One of two pop-up editions in our collection, the 2003 edition created by Keith Finch and Andy Crowson uses excerpts of the Burton translation. It includes examples of nineteenth-century erotic illustrations by Indian artists—albeit almost all of them sourced from museums in England. The pop-up illustrations, though drawn by a British artist, visually reference Indian illustrations often coupled with the text. These pages move in a way that mimics intercourse, placing a narrow and pornographic focus on the act of penetrative sex while appropriating elements of Indian artwork.

The Pop-Up Kama Sutra
Cover illustration of Finch and Crowson’s Pop-Up Kama Sutra

This edition starkly highlights the long history of British colonization of Indian literature and culture. One can’t help but consider, while idly moving the comical paper sex dolls, how and why this version of the text came to be.

Erotic works justify their place in archives not only as case studies of what humans find enticing or taboo but also as historical markers for how our ideas about sex and sexuality have evolved. By examining the ebb and flow of these ideas, we can begin to understand and challenge why we uphold the values, ideals, and perspectives we do today.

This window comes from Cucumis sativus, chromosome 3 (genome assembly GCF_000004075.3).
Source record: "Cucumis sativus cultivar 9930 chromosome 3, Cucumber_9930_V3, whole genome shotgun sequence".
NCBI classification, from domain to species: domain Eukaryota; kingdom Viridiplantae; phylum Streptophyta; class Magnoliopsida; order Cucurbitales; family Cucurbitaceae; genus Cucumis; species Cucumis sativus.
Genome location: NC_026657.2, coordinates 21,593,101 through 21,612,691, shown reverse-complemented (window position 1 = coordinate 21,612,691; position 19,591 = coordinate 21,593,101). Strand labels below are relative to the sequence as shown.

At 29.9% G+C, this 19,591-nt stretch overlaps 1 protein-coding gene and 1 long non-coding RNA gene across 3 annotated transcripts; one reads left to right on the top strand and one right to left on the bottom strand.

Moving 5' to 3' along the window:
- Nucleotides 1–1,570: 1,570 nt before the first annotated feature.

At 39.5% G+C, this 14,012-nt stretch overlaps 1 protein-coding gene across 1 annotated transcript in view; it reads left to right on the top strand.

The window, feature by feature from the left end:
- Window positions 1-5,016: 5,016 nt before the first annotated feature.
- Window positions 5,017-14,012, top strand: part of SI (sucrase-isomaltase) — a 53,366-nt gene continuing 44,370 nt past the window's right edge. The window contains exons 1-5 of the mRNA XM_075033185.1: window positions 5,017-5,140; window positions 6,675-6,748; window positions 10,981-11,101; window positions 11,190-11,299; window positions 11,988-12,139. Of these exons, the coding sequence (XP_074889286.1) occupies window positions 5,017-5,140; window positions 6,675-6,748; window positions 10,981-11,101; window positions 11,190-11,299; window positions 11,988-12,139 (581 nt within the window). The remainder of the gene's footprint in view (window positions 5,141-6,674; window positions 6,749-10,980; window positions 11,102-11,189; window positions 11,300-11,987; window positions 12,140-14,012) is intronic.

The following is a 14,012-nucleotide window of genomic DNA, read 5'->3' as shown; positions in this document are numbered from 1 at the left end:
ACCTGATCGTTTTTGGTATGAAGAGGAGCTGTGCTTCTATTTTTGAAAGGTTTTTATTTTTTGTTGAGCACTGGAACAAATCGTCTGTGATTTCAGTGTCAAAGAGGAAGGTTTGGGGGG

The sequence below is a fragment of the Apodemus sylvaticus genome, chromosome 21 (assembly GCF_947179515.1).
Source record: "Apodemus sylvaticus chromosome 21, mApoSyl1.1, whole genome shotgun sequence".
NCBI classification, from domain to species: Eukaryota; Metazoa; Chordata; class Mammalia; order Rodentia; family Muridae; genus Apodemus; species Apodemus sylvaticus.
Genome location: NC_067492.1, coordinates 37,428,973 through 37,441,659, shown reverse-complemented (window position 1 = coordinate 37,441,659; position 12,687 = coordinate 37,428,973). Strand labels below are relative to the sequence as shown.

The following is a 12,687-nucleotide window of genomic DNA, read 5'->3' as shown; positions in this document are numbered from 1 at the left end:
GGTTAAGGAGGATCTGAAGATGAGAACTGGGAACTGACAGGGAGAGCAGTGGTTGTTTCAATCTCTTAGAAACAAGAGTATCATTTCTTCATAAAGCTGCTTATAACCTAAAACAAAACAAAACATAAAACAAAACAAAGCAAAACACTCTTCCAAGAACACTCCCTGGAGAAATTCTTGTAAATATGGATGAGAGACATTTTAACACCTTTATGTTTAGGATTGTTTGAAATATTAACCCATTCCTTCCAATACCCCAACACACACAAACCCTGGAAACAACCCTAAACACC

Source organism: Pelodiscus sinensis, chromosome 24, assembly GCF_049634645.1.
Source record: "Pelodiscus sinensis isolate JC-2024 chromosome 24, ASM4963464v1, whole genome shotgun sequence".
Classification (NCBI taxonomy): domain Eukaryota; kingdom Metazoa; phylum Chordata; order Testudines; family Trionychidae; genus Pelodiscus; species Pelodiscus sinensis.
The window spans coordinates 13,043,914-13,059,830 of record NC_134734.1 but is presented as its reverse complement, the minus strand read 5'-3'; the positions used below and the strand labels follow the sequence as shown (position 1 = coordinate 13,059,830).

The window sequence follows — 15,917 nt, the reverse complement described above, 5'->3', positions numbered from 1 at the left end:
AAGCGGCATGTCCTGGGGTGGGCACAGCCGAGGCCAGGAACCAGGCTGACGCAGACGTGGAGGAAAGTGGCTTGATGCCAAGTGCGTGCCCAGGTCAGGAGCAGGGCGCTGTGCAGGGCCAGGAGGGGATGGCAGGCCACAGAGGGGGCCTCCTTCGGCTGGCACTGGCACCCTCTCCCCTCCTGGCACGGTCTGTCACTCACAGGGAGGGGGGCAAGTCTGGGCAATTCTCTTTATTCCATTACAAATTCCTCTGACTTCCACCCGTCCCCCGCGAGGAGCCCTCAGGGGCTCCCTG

The books named in this article are available for research in Special Collections. For more information, contact the curator of rare books Cassie Brand.

Charlie Hoppe is an MFA Illustration and Visual Culture candidate at The Sam Fox School of Design & Visual Arts and serves as a Rare Books Outreach Fellow in the Julian Edison Department of Special Collections.

For Further Reference

The Libraries Acquire a Rare Book of the French and Italian Renaissance

Sex in the Archives: The Politics of Processing and Preserving Pornography in the Digital Age

Porn Historian Bri Watson On The Very First Porno Film | CONAN on TBS

How Richard F Burton’s The Kama Sutra symbolised fantastical Orientalism that shaped late 19th century imagination about India

The Narrow-Minded Colonial Moralization of Kama Sutra

An Uncommon Guide to the Kama Sutra feat. Seema Anand